Basically I said that Buddhism is a real practice and there are others, that Buddhism has a specially egalitarian quality that permits anyone to enter and begin the journey to enlightenment, while other paths may be less egalitarian and require a calling to begin. A calling helps in Buddhism too. I said that all paths traverse the same spiritual terrain but may describe it differently and that anyone who enters the terrain will be deeply changed by it as well as walk it.

    I started by pointing out that the Buddhist starting point on all this is as expressed so clearly by the Dalai Lama in the quote I posted, that all Buddhist schools would agree that the quote is written as a variant on the list of the Four Noble Truths and so is basic to all the schools.

    That is the outline.

  3. Christopher, these days i do not have much interest in reading blogs, but i do like to read your poems.
    And this one, in my own madness, suits me well.
    It's okay to be crazy, i only need to convince myself :) thanks

  4. I think the Dalia Lama rocks and Buddhism suits me.

  5. Jozien, my very good friend. I hope you continue to walk a path with depth and weight and it gives you great happiness along the way. If you leave the blogs behind that will be fine, though I would miss you terribly.

    Lilith, I am more Hindu than Buddhist in my personal taste, and I spent a few decades engaged in a practice closer to Taoism. I tried to be Unitarian for ten years (1995-2005) but it didn't take, though I like the Universalist strain in the latest iteration of Unitarian-Universalism. I find it deeply commpatible with the Bodhisattva ideal and that part of Buddhism I keep in my heart if it makes any sense to lift it out of Buddhism. I think it does.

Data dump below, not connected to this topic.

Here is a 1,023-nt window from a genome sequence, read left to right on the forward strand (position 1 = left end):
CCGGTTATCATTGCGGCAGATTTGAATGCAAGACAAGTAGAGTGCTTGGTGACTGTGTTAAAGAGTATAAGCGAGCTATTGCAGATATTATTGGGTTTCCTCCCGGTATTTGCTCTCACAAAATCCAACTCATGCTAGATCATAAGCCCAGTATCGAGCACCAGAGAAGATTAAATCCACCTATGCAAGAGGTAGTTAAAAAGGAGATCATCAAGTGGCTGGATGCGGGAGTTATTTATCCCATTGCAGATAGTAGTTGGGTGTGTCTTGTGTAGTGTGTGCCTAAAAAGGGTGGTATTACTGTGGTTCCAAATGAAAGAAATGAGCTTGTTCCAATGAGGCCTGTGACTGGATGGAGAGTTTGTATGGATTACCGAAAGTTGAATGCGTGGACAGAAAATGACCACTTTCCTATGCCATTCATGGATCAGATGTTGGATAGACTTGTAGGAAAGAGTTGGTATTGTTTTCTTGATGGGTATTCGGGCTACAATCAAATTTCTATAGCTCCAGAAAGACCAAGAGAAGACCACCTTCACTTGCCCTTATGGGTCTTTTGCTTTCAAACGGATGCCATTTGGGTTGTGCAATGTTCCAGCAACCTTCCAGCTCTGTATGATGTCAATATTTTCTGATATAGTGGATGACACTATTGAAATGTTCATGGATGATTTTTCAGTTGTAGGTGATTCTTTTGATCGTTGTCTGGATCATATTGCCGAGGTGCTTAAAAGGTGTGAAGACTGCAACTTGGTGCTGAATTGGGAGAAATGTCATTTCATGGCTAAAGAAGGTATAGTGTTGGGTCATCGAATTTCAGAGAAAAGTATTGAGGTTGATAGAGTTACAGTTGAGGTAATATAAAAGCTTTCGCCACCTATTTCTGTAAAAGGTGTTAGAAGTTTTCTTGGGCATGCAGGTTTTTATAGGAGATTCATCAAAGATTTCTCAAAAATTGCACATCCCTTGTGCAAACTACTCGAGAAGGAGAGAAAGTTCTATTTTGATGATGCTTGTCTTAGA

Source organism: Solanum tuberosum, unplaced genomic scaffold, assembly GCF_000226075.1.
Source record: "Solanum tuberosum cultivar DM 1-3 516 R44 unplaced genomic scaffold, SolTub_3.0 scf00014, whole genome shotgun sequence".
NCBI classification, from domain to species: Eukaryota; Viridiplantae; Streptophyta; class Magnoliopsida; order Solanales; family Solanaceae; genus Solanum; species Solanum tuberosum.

I am more Hindu because I am compatible with divinities. Buddhism says they are not necessary but my heart says that for me they are necessary. This is a matter of destiny.

    I say it this way...I enlist God's help and with His help and at His call then I do my part to assist in the Bodhisattva ideal (which is also Universalism) - we either ALL go to heaven or we don't. Some of us become gatekeepers and offer spiritual aid that the rest go on. I will not actually achieve Bodhisattva by practice in this life. There is no way for me to do this without the Grace of God or Goddess. So I pray. I pray. I pray.

  6. What I like about Buddhism is that it acknowledges that we are all connected and encourages us to be compassionate and to look within ourselves. To me it is a fusion of psychology and religion.

  7. Lilith, you are not alone in valuing Buddhism for the qualities you identify. I share with you your admiration for Buddhist psychology. However, my place in the spirit calls me to a self that does not disappear as is asserted in the Buddhist (and for that matter in most of the east). Whether this is a phase in an eons long journey or is a settled truth in my eternal spirit, I cannot hold my place in the journey without at least this much of the Judaeo-Christian view of personal souls, not in this lifetime I can't.

    In fact I hold a view that magnifies ensoulment as a manifestation of spiritual power and a view of God as lonely for companionship with co-creators who share with Him the burdens and the joys of the largest cosmos, whatever it is, whether or not we yet sense its scope at all. That to me is the long journey we are on whether it is a myth useful for my development for now or the actual truth of the eternal spiritual walk.

    I have written here before of my vision of an "argument with God" in my personal presence on the planet. I am here to "prove" something, to witness it and report from within creation about it. I am here by permission to this purpose, though not necessarily to God's purpose for me over the long haul. My life could easily be an interregnum in the long journey. I hold a sense that I am currently in a kind of rebellion. I am convinced that is my lot in some spiritual sense.


The chicken crossed the road. That's poultry in motion.